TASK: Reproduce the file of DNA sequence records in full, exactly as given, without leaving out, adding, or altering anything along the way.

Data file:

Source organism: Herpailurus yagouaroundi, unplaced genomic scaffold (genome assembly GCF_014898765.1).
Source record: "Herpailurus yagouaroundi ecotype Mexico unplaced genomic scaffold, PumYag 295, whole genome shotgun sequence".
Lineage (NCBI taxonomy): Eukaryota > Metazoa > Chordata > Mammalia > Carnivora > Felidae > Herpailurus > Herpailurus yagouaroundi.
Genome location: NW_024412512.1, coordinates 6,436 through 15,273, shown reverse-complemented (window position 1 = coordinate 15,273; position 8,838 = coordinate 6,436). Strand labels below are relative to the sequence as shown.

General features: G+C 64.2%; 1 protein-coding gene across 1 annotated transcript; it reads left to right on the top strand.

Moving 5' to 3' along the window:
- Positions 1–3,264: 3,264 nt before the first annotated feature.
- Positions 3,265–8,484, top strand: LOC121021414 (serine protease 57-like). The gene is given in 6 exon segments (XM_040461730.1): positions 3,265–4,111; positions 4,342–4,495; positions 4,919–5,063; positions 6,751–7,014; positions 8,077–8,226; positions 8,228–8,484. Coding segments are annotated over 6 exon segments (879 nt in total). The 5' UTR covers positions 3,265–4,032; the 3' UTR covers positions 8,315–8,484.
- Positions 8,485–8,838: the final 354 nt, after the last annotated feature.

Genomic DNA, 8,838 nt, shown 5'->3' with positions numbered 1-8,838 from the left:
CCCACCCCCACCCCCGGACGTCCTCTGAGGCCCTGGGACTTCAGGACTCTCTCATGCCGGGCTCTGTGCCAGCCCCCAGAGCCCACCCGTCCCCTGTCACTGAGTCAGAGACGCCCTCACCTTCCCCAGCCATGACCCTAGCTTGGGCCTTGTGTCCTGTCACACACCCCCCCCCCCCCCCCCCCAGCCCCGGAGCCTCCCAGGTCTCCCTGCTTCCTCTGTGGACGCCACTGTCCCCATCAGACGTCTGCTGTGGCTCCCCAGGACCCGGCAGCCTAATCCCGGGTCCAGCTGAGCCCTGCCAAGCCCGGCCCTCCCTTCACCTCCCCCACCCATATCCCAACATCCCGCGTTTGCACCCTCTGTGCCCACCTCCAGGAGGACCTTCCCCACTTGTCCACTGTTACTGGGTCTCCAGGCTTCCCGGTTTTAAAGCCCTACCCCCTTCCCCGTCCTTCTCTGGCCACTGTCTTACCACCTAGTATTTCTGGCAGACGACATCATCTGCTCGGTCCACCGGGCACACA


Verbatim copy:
Source organism: Herpailurus yagouaroundi, unplaced genomic scaffold (genome assembly GCF_014898765.1).
Source record: "Herpailurus yagouaroundi ecotype Mexico unplaced genomic scaffold, PumYag 295, whole genome shotgun sequence".
Lineage (NCBI taxonomy): Eukaryota > Metazoa > Chordata > Mammalia > Carnivora > Felidae > Herpailurus > Herpailurus yagouaroundi.
Genome location: NW_024412512.1, coordinates 6,436 through 15,273, shown reverse-complemented (window position 1 = coordinate 15,273; position 8,838 = coordinate 6,436). Strand labels below are relative to the sequence as shown.

General features: G+C 64.2%; 1 protein-coding gene across 1 annotated transcript; it reads left to right on the top strand.

Moving 5' to 3' along the window:
- Positions 1–3,264: 3,264 nt before the first annotated feature.
- Positions 3,265–8,484, top strand: LOC121021414 (serine protease 57-like). The gene is given in 6 exon segments (XM_040461730.1): positions 3,265–4,111; positions 4,342–4,495; positions 4,919–5,063; positions 6,751–7,014; positions 8,077–8,226; positions 8,228–8,484. Coding segments are annotated over 6 exon segments (879 nt in total). The 5' UTR covers positions 3,265–4,032; the 3' UTR covers positions 8,315–8,484.
- Positions 8,485–8,838: the final 354 nt, after the last annotated feature.

Genomic DNA, 8,838 nt, shown 5'->3' with positions numbered 1-8,838 from the left:
CCCACCCCCACCCCCGGACGTCCTCTGAGGCCCTGGGACTTCAGGACTCTCTCATGCCGGGCTCTGTGCCAGCCCCCAGAGCCCACCCGTCCCCTGTCACTGAGTCAGAGACGCCCTCACCTTCCCCAGCCATGACCCTAGCTTGGGCCTTGTGTCCTGTCACACACCCCCCCCCCCCCCCCCCCAGCCCCGGAGCCTCCCAGGTCTCCCTGCTTCCTCTGTGGACGCCACTGTCCCCATCAGACGTCTGCTGTGGCTCCCCAGGACCCGGCAGCCTAATCCCGGGTCCAGCTGAGCCCTGCCAAGCCCGGCCCTCCCTTCACCTCCCCCACCCATATCCCAACATCCCGCGTTTGCACCCTCTGTGCCCACCTCCAGGAGGACCTTCCCCACTTGTCCACTGTTACTGGGTCTCCAGGCTTCCCGGTTTTAAAGCCCTACCCCCTTCCCCGTCCTTCTCTGGCCACTGTCTTACCACCTAGTATTTCTGGCAGACGACATCATCTGCTCGGTCCACCGGGCACACA